The Builder can, well, build, but its combat abilities are limited; Malroth is physically much stronger than the Builder and can help bust up materials for you to gather but is utterly inept at creation. When you create, don’t you need to begin by destroying something to gather the parts you need? When you destroy something, aren’t you laying a foundation for future creations, in a way? It’s not a perfect or especially deep metaphor (in the game, it’s easier to build than to destroy; in the real world the reverse is true by a considerable margin), but it works as well as it does because you do become attached to the characters who represent each force.
Easier but bigger
By traveling with you nearly constantly, Malroth gives the game a different feel than the first Builders had, much in the way the added party members in Dragon Quest 2 changed the melancholy solitude of the original. Malroth levels up in lockstep with the player—you both gain experience by fighting monsters, which ups Malroth’s attack power and gives the Builder more hit points and stamina and crafting recipes.
If having a helper makes the game sound easier than the first, that’s because it mostly is. The original Builders had an aggressive hunger meter, limited inventory slots (which only became less-limited midway through each chapter, once you had built a specific item), and weapons, armor, and tools that would wear down and break over time. That gave the original a survivalist feel that the new game mostly rejects. The hunger meter still exists, but you no longer lose hit points when it’s empty, none of your equipment wears down or breaks, and you always have access to a full map of the area you’re in, along with unlimited item-free fast traveling between checkpoints. A dash button speeds up walking, and a parachute/hang glider item you get early on reduces the risk of fall damage and makes it easier to traverse uneven terrain.
The locations you’re exploring get bigger and more complex as a result of these tweaks—exploring this game’s maps with the first game’s mechanics intact would be a chore, particularly the second island’s cavernous mine—but the sense of mystery and risk that accompanied exploration in the first game is mostly gone. And although there are secrets peppered across each island, there’s not as much of an incentive to find them, since you always know just where you need to go to progress, and finding HP-boosting Seeds of Life isn’t the only way to boost your health.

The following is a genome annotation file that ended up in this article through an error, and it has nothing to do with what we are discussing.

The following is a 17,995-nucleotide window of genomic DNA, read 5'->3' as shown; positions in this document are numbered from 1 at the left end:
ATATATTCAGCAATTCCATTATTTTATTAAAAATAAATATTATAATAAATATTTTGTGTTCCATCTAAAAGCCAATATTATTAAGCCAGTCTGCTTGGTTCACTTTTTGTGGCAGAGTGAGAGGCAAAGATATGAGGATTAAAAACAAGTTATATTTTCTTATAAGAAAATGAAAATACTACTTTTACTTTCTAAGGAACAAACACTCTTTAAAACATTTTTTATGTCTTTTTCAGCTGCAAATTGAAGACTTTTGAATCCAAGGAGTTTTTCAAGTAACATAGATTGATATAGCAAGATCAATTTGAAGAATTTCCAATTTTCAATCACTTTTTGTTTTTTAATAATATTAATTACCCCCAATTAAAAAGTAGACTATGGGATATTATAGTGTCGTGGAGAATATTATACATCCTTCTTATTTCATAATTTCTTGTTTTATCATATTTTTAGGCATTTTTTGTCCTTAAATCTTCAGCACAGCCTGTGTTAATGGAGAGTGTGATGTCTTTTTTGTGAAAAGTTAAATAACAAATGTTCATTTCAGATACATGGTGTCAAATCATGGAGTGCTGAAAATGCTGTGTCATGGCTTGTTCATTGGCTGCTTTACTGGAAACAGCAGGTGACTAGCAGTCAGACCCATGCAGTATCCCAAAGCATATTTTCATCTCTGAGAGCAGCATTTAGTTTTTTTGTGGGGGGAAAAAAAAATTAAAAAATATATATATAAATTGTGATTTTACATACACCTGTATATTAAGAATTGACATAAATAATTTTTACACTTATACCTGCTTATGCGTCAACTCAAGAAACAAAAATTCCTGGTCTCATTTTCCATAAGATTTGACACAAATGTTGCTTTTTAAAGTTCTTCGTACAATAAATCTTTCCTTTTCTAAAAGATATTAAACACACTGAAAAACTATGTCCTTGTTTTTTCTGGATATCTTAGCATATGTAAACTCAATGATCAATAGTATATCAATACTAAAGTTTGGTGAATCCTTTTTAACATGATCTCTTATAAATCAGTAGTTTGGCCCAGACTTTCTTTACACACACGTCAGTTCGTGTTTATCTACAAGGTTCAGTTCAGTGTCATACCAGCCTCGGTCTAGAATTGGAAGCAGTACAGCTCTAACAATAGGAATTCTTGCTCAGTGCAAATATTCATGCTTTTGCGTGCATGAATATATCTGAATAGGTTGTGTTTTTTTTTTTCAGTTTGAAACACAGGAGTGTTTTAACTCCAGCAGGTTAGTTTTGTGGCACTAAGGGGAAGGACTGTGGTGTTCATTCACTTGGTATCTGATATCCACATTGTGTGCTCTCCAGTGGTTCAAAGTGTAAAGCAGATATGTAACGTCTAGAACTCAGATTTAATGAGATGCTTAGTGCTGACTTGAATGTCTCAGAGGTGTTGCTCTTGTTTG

Building stuff is easier in this game, too. Some of that comes from improved mechanics: it’s easier to find materials, easier to tell what parts you need to finish a blueprint, easier to build in enclosed tight spaces thanks to an improved third-person camera and a new first-person camera. But mechanics aside, the game just makes it easier to accomplish the objectives laid out for you: you’re always given clear directives and quest markers, it’s much easier to gather basic materials like wood and iron, and NPCs can help you collect and build stuff now (the story mode’s biggest structures are not only NPC-built, but NPCs even bring most of the materials needed to build the structures in the first place).
This is occasionally irritating—why make me The Builder (capital-T capital-B) if you’re not going to let me put everything together? But it works mainly because the scale of your creations can be considerably larger and more complex than in the first game. The first game’s wonky third-person camera made it a chore to enter most enclosed structures, but this camera is a lot better, encouraging the creation of rooms with multiple floors and a roof on top. And while each of the first game’s towns was limited to a 32-by-32-block grid (you could build outside it, but it didn’t count toward your base’s score and NPCs would ignore it), the towns in Builders 2 are bigger and more free-form—you can build stuff just about anywhere you want on the Isle of Awakening. There are tons more blocks and decorations, too, so your creations can be considerably more personalized and imaginative than in the first game.